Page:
30 January 2012

Big data for development


Communications can provide insights into poverty, so studying communications patterns can be helpful for designing development policies and programmes. That’s just one point emerging from a study at Harvard University’s Engineering Social Systems programme which is looking into ‘big data’, the new buzz word in academia, government, development and media circles.

And they are not alone. Academics from New York University and the University of New South Wales have published a series of ‘provocations’ to spark discussion about access to data and how it is used. “Will large-scale analysis of DNA help cure diseases? Or will it usher in a new wave of medical inequality?”


The United Nations has launched the project Global Pulse, which aims to evaluate masses of data in order to generate early warning signals about developmental challenges, ranging from crop failures to social discontent that can trigger civil conflict.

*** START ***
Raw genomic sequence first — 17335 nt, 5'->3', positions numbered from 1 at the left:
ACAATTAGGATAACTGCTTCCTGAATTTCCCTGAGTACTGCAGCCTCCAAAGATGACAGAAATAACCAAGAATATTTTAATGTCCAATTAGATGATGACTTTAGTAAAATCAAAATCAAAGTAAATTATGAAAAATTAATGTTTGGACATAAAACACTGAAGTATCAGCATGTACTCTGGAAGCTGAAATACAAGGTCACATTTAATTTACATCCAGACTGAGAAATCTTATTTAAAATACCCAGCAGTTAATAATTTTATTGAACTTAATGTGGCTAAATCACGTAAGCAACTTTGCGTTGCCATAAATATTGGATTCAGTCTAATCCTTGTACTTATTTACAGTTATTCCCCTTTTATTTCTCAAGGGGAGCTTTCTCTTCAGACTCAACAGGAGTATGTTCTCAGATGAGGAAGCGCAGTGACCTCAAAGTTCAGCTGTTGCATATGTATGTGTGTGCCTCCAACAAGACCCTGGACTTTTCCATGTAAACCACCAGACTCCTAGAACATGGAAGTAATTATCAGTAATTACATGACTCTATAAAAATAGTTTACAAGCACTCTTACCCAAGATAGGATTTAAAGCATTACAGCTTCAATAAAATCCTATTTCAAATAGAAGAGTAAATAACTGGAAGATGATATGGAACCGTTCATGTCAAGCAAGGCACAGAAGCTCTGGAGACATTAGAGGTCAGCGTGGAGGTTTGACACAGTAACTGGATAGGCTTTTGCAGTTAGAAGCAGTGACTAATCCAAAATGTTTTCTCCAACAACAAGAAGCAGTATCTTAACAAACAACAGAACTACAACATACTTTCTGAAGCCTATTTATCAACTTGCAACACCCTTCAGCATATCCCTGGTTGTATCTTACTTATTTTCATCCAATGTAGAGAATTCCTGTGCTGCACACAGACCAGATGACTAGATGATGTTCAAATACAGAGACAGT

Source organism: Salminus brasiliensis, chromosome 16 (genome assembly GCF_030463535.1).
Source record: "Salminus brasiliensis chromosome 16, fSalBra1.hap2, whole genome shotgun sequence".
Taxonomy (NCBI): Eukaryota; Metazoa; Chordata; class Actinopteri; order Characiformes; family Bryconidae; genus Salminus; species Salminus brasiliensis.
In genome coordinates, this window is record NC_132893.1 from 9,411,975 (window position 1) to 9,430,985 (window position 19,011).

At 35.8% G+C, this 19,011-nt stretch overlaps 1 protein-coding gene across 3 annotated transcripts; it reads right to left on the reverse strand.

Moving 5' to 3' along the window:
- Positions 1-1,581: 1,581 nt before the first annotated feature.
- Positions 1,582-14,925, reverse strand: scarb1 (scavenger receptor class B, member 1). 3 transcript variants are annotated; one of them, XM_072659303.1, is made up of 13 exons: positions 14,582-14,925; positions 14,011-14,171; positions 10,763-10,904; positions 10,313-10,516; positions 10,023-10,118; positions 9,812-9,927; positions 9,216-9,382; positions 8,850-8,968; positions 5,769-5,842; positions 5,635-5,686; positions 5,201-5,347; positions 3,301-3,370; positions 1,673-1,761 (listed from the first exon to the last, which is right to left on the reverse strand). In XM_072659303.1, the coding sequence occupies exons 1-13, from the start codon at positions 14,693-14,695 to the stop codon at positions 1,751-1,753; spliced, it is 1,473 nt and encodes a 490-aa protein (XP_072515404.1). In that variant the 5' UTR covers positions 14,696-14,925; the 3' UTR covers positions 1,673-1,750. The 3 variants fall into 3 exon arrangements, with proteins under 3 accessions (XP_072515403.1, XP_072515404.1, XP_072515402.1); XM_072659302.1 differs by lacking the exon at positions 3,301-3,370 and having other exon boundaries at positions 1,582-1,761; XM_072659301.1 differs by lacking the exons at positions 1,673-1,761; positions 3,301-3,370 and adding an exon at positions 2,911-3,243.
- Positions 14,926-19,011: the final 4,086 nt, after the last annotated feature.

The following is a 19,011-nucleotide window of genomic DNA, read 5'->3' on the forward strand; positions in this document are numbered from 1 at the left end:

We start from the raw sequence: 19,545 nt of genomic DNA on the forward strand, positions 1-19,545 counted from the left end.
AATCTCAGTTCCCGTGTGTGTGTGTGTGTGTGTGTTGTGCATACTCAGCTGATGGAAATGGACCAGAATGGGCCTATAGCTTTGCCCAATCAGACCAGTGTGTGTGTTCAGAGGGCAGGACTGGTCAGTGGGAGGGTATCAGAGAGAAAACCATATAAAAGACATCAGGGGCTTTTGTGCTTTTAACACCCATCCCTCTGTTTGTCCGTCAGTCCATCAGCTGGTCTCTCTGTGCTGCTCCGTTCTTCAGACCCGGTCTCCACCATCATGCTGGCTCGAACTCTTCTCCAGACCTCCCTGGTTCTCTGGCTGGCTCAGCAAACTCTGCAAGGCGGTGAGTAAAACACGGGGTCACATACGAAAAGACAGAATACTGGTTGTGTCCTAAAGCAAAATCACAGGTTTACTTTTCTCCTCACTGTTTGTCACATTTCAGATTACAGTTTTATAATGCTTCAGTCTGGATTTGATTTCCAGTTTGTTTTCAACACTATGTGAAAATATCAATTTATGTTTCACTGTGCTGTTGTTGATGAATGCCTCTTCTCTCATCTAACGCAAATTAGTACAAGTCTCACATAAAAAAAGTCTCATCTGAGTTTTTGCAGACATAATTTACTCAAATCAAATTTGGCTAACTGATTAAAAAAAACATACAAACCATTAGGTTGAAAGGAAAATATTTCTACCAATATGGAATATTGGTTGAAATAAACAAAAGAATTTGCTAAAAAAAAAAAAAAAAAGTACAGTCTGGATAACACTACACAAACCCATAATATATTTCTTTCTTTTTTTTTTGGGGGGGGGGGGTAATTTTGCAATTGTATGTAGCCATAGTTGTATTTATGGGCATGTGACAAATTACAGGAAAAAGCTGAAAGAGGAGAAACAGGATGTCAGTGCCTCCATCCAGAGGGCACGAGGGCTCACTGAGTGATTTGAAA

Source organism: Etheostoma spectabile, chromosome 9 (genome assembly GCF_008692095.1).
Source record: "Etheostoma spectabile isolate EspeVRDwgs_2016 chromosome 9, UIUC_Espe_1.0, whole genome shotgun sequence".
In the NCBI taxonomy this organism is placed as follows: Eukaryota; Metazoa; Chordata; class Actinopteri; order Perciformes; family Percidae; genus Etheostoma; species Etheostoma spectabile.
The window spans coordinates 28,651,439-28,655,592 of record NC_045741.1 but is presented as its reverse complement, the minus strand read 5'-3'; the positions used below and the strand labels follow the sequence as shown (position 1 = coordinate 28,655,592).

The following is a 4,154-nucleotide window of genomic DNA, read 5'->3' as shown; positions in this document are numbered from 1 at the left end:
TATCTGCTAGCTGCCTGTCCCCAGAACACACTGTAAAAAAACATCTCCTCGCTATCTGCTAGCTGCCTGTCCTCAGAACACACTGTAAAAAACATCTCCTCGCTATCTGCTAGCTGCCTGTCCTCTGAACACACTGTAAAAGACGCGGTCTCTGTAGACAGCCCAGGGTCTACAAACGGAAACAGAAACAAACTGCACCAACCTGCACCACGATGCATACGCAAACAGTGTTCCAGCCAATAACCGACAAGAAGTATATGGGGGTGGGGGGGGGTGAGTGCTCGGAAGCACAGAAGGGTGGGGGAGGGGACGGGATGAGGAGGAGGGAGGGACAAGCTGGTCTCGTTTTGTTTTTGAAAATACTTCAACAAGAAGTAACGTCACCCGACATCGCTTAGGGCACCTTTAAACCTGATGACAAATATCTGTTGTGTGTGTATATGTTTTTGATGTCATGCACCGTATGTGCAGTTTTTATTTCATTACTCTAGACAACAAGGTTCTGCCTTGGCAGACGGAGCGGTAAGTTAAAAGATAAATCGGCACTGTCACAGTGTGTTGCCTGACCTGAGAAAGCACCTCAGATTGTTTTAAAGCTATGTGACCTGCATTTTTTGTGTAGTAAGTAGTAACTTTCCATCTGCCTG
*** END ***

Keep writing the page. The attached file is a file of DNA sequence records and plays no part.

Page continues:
Big business is also hot on the trail. Mckinsey & Co. have published a paper on ‘the next frontier of data’. Of note, they don’t define big data by the size, since what is big today will be manageable before long: “big data refers to datasets whose size is beyond the ability of typical database software tools to capture, store, manage and analyze”. With the benefits of exploiting such data predicted to exceed $300 billion to the US health sector annually, it is no wonder McKinsey is taking interest.

Ultimately it is all about you and me. Big data reflects the increasing capacity to track our every move, especially online. From spending patterns and vacation histories, to web browsing and more, the interests and habits of the greater public have never before been so well documented. It is opening a big opportunity for planners and policymakers, as well as marketers, strategists and also those who would exploit the information for less agreeable purposes – legal or otherwise. It is thus important and potentially very valuable that legislators and regulators both support open access to data for legitimate research, but also necessary to protect personal privacy, safeguard the integrity of data and set standards on its collection and the application of findings.

Further reading of interest: Bloomberg Business Week, on the dangers of insufficient information.
Publisher Tim O’Reilly on Google+ reports on a recent discussion of success factors, including the power of visualising  data. 

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